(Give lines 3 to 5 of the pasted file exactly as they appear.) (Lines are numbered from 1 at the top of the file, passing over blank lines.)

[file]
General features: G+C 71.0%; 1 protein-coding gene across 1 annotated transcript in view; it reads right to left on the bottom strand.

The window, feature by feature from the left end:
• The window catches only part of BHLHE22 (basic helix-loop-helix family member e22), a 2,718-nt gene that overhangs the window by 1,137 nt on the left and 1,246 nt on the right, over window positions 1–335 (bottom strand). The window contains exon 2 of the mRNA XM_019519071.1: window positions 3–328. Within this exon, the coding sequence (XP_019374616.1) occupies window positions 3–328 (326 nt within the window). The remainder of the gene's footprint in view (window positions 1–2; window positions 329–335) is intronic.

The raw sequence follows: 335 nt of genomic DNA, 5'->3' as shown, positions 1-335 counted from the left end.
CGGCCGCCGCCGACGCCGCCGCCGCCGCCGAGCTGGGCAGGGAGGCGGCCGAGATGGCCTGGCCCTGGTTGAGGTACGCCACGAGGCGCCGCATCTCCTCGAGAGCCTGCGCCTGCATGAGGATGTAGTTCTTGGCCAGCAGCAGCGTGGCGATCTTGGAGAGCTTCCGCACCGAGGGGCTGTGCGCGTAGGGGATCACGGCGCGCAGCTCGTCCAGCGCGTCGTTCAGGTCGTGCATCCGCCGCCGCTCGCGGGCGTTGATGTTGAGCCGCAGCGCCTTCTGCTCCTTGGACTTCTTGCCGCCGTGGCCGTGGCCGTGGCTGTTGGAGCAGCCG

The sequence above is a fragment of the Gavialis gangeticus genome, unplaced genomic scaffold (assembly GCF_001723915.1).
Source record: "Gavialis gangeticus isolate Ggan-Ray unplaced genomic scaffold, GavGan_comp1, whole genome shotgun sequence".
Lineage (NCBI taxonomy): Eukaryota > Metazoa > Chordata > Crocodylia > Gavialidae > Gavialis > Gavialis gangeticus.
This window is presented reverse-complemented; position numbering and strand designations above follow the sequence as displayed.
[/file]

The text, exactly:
• The window catches only part of BHLHE22 (basic helix-loop-helix family member e22), a 2,718-nt gene that overhangs the window by 1,137 nt on the left and 1,246 nt on the right, over window positions 1–335 (bottom strand). The window contains exon 2 of the mRNA XM_019519071.1: window positions 3–328. Within this exon, the coding sequence (XP_019374616.1) occupies window positions 3–328 (326 nt within the window). The remainder of the gene's footprint in view (window positions 1–2; window positions 329–335) is intronic.

The raw sequence follows: 335 nt of genomic DNA, 5'->3' as shown, positions 1-335 counted from the left end.
CGGCCGCCGCCGACGCCGCCGCCGCCGCCGAGCTGGGCAGGGAGGCGGCCGAGATGGCCTGGCCCTGGTTGAGGTACGCCACGAGGCGCCGCATCTCCTCGAGAGCCTGCGCCTGCATGAGGATGTAGTTCTTGGCCAGCAGCAGCGTGGCGATCTTGGAGAGCTTCCGCACCGAGGGGCTGTGCGCGTAGGGGATCACGGCGCGCAGCTCGTCCAGCGCGTCGTTCAGGTCGTGCATCCGCCGCCGCTCGCGGGCGTTGATGTTGAGCCGCAGCGCCTTCTGCTCCTTGGACTTCTTGCCGCCGTGGCCGTGGCCGTGGCTGTTGGAGCAGCCG